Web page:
What Is Competitive Pay and How To Benefit From It
"Competitive salary" in job descriptions usually provokes many questions and may look suspicious for an average job seeker who wants specific information from a potential employer. However, even though this term seems vague, such a word choice can be caused by various reasons, and it doesn't necessarily mean that you'd better skip this vacancy.
Keep reading for an explanation of the competitive pay meaning and for top strategies to ensure the best possible salary option for yourself.
What is competitive pay?
When salary is described as competitive, it typically implies that a potential employee will get paid equally to average market offers for this particular industry, area, and position. In this case, the exact pay figure is subject to negotiating to adjust a candidate's profile and skills to what is considered a competitive market salary. So, employers prefer to leave room for mutually beneficial compromising instead of setting hard borders from the very beginning of the recruiting process.
Of course, some job seekers ask what competitive pay means because they hesitate whether such offers are credible enough to apply. Still, there is mostly no trick to potential candidates as employers seek flexible arrangements, not unjustified salary cuts.
How to find out if your salary is competitive
Most competitive salaries consist of two main components by which a candidate can determine if the offer is worth agreeing on.
The pay itself. The amount of money paid for work should correspond with the current labor market tendencies, including the job requirements, the company's location, and its area of competence.
Benefits. Answering the "what is a competitive salary" question, we should also mention that the benefits are an essential part of such offers. When considering a salary labeled competitive, pay attention to health insurance options, vacation policy and paid time off, employer-based retirement plan programs, bonuses, etc.
How to know a competitive pay range at your professional level
Generally, there is no fixed list of recommended salaries for each vacancy because it depends on many factors. For this reason, thorough self-conducted research may come in handy. Here is a three-step plan of it:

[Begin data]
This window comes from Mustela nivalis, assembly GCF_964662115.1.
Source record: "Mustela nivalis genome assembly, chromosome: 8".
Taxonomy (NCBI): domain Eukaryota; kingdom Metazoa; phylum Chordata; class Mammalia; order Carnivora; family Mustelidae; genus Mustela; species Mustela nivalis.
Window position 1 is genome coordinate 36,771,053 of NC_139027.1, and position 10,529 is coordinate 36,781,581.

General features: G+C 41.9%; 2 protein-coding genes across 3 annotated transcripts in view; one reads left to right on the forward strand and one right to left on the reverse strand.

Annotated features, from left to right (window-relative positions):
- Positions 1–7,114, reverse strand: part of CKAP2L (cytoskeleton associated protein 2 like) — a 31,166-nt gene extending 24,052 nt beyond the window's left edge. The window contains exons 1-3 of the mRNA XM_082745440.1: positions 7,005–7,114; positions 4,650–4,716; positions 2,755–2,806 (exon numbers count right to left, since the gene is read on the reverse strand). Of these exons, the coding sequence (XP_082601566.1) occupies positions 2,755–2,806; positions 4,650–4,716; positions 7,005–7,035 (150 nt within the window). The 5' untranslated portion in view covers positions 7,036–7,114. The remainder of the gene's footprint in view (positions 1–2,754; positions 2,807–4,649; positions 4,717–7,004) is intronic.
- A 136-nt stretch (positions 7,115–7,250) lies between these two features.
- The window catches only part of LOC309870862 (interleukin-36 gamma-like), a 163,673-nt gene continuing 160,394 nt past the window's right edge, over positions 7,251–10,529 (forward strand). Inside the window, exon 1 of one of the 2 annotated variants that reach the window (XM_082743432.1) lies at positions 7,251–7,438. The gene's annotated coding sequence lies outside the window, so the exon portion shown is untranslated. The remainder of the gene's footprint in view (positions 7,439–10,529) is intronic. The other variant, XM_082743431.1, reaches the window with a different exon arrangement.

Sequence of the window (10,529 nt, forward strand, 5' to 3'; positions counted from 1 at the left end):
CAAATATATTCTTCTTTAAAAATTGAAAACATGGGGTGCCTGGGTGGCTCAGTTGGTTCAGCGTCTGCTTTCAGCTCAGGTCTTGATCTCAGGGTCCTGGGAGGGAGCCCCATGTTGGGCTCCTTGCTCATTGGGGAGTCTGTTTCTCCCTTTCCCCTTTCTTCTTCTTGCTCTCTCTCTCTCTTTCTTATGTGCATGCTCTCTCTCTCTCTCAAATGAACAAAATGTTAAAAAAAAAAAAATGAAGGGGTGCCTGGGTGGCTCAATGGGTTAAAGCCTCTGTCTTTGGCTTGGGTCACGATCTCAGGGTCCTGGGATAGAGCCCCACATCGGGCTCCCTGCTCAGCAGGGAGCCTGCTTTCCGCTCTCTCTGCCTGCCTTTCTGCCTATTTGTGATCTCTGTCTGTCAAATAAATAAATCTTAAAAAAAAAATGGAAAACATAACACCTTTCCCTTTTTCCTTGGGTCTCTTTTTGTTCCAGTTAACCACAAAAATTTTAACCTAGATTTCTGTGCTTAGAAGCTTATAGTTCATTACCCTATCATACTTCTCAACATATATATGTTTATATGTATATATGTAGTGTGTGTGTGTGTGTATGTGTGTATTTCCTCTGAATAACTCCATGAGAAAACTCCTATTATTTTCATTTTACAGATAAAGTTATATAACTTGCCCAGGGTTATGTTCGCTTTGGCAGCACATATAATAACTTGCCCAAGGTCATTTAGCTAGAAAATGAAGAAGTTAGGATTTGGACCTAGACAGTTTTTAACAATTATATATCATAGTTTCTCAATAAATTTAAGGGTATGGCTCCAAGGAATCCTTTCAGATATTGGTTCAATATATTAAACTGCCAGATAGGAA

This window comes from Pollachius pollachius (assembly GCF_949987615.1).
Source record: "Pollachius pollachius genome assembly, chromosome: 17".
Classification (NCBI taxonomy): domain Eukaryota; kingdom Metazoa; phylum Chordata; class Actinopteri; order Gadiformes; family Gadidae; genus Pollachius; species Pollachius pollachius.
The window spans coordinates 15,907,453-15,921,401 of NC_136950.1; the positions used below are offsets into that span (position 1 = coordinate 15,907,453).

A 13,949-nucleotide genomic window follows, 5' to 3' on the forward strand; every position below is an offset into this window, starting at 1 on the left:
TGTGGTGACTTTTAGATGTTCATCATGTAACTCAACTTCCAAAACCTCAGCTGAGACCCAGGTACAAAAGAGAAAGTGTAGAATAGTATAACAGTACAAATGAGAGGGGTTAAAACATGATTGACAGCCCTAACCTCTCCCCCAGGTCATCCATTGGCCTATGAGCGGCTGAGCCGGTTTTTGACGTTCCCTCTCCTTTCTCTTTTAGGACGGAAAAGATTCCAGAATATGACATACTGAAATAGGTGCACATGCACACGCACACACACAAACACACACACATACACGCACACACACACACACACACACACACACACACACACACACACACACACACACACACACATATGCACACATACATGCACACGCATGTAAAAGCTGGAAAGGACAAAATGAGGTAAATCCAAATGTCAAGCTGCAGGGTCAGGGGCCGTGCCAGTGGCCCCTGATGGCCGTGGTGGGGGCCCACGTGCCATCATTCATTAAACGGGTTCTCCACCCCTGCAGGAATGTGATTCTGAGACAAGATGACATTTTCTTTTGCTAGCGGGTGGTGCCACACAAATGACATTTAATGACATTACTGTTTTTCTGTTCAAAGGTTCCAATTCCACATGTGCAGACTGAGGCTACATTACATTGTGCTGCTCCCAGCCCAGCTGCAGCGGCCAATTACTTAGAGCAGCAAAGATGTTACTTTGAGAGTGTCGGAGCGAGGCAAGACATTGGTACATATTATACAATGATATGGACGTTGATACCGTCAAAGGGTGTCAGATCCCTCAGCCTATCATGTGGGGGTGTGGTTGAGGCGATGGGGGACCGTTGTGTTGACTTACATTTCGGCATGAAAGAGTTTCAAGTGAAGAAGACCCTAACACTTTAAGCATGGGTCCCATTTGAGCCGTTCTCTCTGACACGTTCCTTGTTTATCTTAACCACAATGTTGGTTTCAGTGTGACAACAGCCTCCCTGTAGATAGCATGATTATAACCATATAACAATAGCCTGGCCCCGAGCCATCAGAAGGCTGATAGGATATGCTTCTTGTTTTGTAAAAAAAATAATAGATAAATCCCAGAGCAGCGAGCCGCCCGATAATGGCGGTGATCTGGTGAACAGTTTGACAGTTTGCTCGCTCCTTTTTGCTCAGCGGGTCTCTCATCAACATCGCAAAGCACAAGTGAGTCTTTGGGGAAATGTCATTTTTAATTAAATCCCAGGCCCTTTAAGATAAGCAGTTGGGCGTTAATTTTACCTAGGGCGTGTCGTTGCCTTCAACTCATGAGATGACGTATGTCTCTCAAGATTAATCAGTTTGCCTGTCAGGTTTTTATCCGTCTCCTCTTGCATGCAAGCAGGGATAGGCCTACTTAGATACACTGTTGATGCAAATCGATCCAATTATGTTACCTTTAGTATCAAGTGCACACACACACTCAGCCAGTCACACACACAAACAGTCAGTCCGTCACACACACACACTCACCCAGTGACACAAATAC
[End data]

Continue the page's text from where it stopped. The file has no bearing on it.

- Assess your CV: experience, skills, additional competence, and previous jobs. This information will help you systematize the data about you as a specialist and compare it with average job seeker profiles.
- Define demand and supply: research the approximate number of vacancies and specific characteristics of the industry. (The same position in different sectors can be paid differently).
- Compare vacancies: pick the most representative companies, examine their job offers, and look at the salaries. Then, calculate the average value using all the data collected before.
As a result, you will receive an approximate pay range, to which you can refer further.
How to negotiate your salary
When you have a clear understanding of the competitive salary meaning, you can ensure a solid ground for effective negotiations during interviews. However, the following tips will bring even better results if properly applied.
Decide what is acceptable
Set clear boundaries for yourself: what is your desired salary/the minimum you will agree on/an average acceptable option. Keep these numbers in mind not to make a disadvantageous decision.
It would be a significant advantage to prove why the pay you ask for is worth you as a specialist by appealing to your previous achievements and describing how you can contribute to the company's development.
Be polite but confident
Keeping respectful enough always pays off. However, try to balance politeness and persistence to move closer to your preferred outcome.
Provide market data
Having collected the data during research, you can employ it as a part of your argumentation (this strategy will work better than appealing to emotions). Still, be careful and avoid overusing this information.
What to do if your salary is not enough
If you are not satisfied with the proposed salary, you can consider two options. The first one is to think about your priorities to decide what matters more: money or experience. In some cases, the working environment and room for professional development are more valuable than salary, which takes some time to realize and accept.
The second option is to browse the resources with complete and open information about vacancies. For example, you can use Hirin.co — a cool job searching site where all salaries, vacancies range, and candidate expectations are shown to everyone.
We hope you do not doubt what does competitive salary mean and how to work with this information in interviews. Good luck in job seeking!